Water that contains 0.9 percent dissolved sodium chloride--also known as isotonic or normal saline, commonly used for intravenous hydration--contains the right amount of electrolytes for optimal hydration, but is problematic as a consumable rehydration beverage. Not only does isotonic sodium chloride taste bad, ingesting it can cause diarrhea.
To help ensure that astronauts would consume correct proportions of electrolytes and water, Greenleaf developed a pre-mixed beverage that was acceptably palatable. Using bad-tasting isotonic saline as a starting point, Greenleaf replaced half of the sodium chloride with sodium citrate and added a non-caloric sweetener. These modifications eliminated the gastrointestinal side effects associated with drinking isotonic saline, improved the taste, and maintained an optimal amount of electrolytes for rehydration. The NASA rehydration beverage contains no sugar or carbohydrates and is distinctly salty-tasting.
"This is not a recreational beverage for casual drinking," said Greenleaf. "It is optimized for effective hydration rather than flavor."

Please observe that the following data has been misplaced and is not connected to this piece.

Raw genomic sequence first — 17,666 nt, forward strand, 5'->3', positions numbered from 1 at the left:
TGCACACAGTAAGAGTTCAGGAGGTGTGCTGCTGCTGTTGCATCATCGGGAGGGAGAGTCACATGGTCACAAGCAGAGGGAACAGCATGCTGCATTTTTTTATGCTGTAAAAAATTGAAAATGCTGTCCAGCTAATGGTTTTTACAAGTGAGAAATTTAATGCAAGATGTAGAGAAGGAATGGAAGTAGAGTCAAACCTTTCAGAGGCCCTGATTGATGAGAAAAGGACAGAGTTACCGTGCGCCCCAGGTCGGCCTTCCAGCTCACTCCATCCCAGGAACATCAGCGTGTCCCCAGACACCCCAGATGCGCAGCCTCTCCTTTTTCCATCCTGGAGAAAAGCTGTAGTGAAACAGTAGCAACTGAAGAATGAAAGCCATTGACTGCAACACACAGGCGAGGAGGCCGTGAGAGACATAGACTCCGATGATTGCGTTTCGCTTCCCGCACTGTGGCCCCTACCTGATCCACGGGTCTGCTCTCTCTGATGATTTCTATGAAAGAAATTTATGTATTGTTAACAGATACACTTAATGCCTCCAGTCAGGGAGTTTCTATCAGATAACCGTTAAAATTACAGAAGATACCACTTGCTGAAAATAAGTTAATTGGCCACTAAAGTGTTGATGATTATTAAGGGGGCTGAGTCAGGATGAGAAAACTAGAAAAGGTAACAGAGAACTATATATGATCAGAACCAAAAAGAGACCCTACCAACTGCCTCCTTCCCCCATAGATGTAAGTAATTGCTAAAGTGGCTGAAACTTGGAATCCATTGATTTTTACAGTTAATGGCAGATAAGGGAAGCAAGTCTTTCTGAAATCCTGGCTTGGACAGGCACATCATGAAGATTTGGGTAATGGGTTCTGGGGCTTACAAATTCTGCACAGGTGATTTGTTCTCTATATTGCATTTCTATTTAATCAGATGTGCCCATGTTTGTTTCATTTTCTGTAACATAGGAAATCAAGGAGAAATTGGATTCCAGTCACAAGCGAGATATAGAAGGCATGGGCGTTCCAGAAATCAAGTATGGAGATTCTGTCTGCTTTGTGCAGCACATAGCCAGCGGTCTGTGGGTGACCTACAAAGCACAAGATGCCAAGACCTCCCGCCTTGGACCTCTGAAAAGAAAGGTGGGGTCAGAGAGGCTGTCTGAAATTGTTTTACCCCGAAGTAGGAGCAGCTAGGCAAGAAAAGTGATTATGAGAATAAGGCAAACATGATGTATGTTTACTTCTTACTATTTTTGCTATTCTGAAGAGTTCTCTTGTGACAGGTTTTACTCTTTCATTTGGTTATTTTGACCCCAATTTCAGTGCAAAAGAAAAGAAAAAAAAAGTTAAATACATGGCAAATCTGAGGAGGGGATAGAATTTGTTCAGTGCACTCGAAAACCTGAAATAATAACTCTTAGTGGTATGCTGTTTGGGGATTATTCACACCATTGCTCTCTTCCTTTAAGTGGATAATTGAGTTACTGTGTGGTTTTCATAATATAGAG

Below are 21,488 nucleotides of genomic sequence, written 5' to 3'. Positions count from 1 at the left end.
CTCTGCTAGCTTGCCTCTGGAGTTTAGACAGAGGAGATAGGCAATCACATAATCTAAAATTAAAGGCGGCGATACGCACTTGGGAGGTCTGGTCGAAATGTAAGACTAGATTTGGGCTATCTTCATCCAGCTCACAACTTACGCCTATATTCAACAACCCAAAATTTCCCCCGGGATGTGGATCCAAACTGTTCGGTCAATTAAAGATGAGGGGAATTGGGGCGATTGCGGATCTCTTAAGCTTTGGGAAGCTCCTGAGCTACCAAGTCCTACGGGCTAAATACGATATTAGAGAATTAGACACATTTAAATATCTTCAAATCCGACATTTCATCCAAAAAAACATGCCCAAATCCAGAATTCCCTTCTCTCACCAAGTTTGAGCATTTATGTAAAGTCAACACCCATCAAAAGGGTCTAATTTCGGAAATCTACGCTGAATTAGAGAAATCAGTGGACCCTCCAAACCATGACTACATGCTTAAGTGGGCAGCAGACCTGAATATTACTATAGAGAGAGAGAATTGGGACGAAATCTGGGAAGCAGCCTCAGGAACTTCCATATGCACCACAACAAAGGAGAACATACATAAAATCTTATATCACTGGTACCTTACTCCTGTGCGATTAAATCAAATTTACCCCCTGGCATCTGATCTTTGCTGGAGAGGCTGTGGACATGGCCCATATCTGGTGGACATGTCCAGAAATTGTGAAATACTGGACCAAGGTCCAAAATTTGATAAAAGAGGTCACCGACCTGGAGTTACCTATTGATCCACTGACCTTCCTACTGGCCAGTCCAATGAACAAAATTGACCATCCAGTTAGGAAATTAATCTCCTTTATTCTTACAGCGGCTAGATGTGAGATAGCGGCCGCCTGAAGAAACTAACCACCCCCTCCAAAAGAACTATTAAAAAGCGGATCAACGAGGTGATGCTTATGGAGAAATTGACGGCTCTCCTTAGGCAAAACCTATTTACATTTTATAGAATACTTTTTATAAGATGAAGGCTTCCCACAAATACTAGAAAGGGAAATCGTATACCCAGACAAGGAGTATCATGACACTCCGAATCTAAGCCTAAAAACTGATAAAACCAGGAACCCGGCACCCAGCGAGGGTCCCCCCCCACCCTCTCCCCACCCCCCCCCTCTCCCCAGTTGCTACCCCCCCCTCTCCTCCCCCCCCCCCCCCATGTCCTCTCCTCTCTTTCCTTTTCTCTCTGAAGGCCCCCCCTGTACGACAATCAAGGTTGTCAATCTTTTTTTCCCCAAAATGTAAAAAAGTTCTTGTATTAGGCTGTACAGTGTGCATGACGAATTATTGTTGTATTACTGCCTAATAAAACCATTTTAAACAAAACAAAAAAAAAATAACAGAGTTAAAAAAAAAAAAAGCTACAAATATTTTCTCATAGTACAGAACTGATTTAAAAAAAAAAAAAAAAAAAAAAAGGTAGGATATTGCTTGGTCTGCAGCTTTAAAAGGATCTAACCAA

Clinical studies conducted by Greenleaf and collaborators showed that the NASA formula was superior to other rehydration beverages tested for restoring blood plasma volume in dehydrated individuals and for maintaining blood plasma volume during exercise. Their studies demonstrated that use of the rehydration beverage improved regulation of core body temperature during exertion and, importantly, increased exercise endurance.
Although the cause of hypohydration for astronauts is unique, NASA's rehydration solution is broadly applicable.
Wellness Brands Inc., in Boulder, Colo., licensed the NASA invention in 2009 and is marketing the beverage using the trade name "The Right Stuff" to professional, collegiate and amateur sports teams, endurance athletes and workers such as firefighters and military personnel who perform strenuous physical tasks in hot conditions.